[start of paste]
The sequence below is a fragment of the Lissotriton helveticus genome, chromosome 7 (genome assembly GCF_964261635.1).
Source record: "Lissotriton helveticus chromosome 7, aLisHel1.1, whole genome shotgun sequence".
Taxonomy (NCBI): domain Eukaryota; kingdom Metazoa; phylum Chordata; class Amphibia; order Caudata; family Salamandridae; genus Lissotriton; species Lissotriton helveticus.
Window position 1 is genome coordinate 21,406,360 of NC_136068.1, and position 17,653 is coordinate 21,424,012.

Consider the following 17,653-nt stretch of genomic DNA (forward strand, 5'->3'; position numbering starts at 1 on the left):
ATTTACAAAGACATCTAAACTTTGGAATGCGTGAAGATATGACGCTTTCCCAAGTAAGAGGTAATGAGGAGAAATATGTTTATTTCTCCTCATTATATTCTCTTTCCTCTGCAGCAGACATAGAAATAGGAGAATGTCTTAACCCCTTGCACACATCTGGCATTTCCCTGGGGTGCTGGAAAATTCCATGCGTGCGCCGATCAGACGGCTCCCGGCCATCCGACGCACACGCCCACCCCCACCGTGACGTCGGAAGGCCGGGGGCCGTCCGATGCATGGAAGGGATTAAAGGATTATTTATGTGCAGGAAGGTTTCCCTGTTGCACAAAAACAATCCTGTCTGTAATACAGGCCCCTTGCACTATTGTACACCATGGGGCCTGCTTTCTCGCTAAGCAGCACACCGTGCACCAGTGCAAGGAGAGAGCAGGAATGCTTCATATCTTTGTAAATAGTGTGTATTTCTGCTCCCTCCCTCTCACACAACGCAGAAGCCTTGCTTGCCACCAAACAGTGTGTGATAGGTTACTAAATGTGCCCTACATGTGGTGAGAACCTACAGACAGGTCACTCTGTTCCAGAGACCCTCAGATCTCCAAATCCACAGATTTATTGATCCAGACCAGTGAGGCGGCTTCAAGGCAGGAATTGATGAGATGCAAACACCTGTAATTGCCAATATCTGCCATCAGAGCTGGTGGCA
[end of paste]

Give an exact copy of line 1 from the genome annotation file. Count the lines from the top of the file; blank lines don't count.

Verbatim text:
The sequence below is a fragment of the Lissotriton helveticus genome, chromosome 7 (genome assembly GCF_964261635.1).